The latest long-shot presidential contender doesn’t think former Secretary of State Hillary Clinton is ready — to be his vice president.
Harvard professor Larry Lessig announced this week that he’s exploring a campaign for the Democratic presidential nomination.
In a novel twist, Lessig promises that if he’s elected, he’d resign after passing a major government-reform package. His vice president would then take over as president.
But during a Wednesday “Morning Joe” interview, Lessig replied, “Not yet,” when he was asked if Clinton, the Democratic front-runner, could be his ideal running-mate.
“I think it’s early for her. She’s just begun to describe [her government-reform agenda] and she’s got a lot to explain. She comes from a different era,” Lessig said. “She hasn’t created the confidence yet.”
Clinton supports a constitutional amendment to reverse the Supreme Court’s controversial Citizens United ruling in 2010, which paved the way for so-called super PACs to raise and spend unlimited amounts of money in federal elections. But Lessig argued that she isn’t being realistic.
“I mean, what’s she’s talking about … first of all is an amendment to the the Constitution. Well look, it takes two-thirds of Congress to propose an amendment and three-fourths of the states to pass it. Now people are calling me crazy, but who in this picture is crazy: me or someone who’s talking about getting two-thirds of Congress to propose such an amendment?” he asked.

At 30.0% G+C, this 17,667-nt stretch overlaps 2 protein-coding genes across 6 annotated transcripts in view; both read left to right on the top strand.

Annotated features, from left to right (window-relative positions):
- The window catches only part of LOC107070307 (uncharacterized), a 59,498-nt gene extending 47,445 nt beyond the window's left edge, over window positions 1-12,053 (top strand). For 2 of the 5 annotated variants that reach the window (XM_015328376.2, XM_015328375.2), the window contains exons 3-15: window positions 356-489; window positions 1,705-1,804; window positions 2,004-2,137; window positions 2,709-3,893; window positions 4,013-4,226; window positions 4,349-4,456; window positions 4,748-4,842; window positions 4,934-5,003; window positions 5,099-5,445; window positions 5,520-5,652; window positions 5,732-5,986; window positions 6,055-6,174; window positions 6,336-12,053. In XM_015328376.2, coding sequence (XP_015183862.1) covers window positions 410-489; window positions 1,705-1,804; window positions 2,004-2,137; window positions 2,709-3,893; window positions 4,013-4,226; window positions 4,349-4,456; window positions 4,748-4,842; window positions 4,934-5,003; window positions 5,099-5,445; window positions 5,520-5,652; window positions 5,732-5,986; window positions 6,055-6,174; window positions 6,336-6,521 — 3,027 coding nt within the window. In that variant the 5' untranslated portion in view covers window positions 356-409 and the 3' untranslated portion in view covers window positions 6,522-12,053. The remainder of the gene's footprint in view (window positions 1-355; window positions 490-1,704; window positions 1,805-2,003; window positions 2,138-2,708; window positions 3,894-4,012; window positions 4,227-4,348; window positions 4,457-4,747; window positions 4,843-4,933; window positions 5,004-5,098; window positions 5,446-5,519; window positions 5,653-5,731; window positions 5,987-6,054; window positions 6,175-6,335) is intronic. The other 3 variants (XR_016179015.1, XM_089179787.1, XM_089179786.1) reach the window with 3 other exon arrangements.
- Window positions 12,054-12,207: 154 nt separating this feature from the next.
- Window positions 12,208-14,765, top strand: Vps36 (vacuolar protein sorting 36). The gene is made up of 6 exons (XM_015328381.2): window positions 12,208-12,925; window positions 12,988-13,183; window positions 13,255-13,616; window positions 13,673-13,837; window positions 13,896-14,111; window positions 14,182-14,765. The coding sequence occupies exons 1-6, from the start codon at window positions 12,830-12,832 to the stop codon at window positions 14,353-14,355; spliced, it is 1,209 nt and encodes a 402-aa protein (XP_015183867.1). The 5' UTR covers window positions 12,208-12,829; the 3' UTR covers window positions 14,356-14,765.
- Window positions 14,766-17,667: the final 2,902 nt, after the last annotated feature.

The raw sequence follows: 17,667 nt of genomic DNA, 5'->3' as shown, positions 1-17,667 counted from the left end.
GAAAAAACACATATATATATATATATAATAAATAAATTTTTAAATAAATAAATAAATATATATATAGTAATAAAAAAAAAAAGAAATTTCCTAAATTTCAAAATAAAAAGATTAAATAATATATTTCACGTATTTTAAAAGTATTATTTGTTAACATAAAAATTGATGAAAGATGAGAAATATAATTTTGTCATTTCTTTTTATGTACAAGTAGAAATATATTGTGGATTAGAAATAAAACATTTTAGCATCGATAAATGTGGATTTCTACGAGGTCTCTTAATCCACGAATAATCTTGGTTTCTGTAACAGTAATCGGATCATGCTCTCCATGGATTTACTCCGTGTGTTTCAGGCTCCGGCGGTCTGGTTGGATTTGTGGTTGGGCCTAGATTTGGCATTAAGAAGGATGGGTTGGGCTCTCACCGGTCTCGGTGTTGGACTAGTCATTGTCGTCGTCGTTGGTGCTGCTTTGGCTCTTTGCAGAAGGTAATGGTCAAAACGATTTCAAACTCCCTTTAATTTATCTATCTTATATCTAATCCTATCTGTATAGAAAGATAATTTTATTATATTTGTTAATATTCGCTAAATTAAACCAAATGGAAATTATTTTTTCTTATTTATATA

As far as his potential vice presidential picks, Lessig said he has “a list.” He cited Sens. Elizabeth Warren (D-Massachusetts) and Bernie Sanders (I-Vermont). Sanders is running his own surging Democratic primary campaign to Clinton’s left.
“But it’s ultimately the Democratic convention that would do it. But in my view it should be somebody who rallies the Democratic base,” he said. “And the sort of people who are doing that really powerfully and effectively now are people like Bernie, people like my senator, Elizabeth Warren, [and] people who get the base excited enough to turn up and vote.”
Watch his full MSNBC interview below: